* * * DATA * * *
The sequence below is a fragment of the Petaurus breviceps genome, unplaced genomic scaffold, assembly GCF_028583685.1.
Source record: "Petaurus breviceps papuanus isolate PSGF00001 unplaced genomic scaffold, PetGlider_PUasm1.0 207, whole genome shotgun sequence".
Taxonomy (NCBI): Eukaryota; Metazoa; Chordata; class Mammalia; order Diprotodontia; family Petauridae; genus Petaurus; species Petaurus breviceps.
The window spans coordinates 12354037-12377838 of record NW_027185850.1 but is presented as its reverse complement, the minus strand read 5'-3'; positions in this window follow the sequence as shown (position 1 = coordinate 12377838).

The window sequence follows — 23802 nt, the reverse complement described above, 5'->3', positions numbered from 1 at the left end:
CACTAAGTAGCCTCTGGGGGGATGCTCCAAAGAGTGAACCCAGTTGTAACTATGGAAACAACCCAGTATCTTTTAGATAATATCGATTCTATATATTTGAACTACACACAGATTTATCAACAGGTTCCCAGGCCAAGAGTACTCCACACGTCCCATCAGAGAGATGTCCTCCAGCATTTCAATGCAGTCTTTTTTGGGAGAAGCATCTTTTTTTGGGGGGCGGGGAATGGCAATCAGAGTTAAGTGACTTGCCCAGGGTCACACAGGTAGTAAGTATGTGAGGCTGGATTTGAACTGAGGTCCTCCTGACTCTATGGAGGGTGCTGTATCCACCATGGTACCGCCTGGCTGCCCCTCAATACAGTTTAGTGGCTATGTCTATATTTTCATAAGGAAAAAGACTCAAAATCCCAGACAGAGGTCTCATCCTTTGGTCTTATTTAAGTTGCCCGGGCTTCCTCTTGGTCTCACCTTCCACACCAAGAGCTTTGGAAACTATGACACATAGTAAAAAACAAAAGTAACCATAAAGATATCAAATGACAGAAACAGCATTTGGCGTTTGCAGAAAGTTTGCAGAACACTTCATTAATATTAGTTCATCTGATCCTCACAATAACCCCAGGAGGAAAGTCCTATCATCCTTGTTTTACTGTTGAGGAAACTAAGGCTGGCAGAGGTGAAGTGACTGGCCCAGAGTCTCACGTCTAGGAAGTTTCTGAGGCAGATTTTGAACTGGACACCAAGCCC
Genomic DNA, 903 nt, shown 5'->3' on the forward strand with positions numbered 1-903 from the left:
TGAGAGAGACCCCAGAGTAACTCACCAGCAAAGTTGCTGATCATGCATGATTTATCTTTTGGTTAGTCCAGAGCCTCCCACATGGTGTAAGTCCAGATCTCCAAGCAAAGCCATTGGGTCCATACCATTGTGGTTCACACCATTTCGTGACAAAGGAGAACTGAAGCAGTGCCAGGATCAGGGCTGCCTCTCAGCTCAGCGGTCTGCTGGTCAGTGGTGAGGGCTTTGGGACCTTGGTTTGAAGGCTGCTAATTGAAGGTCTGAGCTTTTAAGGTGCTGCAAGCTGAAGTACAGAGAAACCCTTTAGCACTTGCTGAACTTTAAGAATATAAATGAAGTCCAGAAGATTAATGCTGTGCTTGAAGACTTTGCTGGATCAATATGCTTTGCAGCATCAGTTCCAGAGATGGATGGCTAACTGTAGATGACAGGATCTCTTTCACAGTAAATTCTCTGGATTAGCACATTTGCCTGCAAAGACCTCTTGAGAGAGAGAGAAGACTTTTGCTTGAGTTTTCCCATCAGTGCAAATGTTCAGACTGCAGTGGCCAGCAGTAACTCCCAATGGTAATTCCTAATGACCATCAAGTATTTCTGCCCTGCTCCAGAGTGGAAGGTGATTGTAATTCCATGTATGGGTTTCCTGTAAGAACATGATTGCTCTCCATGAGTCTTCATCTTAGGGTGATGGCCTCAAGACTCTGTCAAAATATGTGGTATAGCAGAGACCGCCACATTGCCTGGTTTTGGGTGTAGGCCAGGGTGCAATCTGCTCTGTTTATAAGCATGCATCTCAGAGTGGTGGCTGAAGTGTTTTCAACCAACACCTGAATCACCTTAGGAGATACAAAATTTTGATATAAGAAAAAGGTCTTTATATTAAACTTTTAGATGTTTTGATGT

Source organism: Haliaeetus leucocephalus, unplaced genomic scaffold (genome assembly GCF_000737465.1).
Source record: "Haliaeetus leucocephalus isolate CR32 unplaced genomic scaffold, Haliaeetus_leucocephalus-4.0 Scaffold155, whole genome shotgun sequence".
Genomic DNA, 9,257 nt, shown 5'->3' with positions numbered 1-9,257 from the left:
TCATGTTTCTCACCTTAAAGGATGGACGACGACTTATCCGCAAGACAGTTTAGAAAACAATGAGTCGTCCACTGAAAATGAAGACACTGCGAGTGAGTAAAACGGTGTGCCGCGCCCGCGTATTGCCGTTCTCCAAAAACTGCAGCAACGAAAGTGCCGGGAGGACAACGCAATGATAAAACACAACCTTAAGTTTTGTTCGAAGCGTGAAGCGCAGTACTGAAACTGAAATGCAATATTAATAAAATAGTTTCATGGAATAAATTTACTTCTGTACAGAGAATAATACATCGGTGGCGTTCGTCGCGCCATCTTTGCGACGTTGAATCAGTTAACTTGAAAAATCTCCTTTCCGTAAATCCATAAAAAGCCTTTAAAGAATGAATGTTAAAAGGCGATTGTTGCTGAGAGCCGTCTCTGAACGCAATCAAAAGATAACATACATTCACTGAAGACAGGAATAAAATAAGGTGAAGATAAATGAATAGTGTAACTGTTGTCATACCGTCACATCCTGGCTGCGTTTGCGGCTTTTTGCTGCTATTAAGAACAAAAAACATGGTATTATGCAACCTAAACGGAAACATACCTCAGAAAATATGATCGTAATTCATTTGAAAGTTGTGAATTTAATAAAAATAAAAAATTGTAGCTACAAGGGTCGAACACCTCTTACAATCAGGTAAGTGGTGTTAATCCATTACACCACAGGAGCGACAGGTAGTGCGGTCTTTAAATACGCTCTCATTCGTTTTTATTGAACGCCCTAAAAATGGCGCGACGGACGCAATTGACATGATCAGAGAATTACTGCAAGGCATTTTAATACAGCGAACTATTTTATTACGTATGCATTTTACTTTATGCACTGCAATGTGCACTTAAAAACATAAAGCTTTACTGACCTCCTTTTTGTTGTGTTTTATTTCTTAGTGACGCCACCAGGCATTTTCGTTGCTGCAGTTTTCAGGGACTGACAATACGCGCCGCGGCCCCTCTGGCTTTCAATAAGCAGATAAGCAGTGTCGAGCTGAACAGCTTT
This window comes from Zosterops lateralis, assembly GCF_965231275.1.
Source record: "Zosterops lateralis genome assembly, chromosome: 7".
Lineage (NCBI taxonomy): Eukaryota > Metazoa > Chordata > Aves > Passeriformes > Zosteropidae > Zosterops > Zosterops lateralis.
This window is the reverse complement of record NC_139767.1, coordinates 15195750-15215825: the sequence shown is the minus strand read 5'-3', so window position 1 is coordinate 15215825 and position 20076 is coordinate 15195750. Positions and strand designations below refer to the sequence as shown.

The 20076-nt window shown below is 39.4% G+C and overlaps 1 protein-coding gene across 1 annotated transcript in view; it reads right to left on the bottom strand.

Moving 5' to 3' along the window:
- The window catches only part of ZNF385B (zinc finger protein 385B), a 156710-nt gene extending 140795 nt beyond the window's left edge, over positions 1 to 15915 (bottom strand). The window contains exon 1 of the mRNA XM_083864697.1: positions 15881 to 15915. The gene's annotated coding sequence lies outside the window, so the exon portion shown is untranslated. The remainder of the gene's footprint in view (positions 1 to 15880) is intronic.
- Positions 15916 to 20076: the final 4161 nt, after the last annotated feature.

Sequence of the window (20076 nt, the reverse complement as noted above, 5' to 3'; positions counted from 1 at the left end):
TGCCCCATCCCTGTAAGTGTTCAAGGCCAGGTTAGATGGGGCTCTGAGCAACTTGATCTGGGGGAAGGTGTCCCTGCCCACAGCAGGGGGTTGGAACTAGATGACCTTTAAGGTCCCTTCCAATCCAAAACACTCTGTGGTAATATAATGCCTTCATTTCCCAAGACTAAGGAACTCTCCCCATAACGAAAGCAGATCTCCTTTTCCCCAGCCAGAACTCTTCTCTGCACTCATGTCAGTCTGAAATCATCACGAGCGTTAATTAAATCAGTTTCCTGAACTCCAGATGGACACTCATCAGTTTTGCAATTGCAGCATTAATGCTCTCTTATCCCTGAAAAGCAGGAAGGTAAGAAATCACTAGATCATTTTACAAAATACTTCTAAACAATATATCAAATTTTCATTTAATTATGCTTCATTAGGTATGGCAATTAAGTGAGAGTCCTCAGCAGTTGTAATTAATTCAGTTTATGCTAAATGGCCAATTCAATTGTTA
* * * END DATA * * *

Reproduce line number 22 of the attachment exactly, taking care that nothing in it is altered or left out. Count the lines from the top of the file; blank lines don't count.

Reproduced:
TGCCCCATCCCTGTAAGTGTTCAAGGCCAGGTTAGATGGGGCTCTGAGCAACTTGATCTGGGGGAAGGTGTCCCTGCCCACAGCAGGGGGTTGGAACTAGATGACCTTTAAGGTCCCTTCCAATCCAAAACACTCTGTGGTAATATAATGCCTTCATTTCCCAAGACTAAGGAACTCTCCCCATAACGAAAGCAGATCTCCTTTTCCCCAGCCAGAACTCTTCTCTGCACTCATGTCAGTCTGAAATCATCACGAGCGTTAATTAAATCAGTTTCCTGAACTCCAGATGGACACTCATCAGTTTTGCAATTGCAGCATTAATGCTCTCTTATCCCTGAAAAGCAGGAAGGTAAGAAATCACTAGATCATTTTACAAAATACTTCTAAACAATATATCAAATTTTCATTTAATTATGCTTCATTAGGTATGGCAATTAAGTGAGAGTCCTCAGCAGTTGTAATTAATTCAGTTTATGCTAAATGGCCAATTCAATTGTTA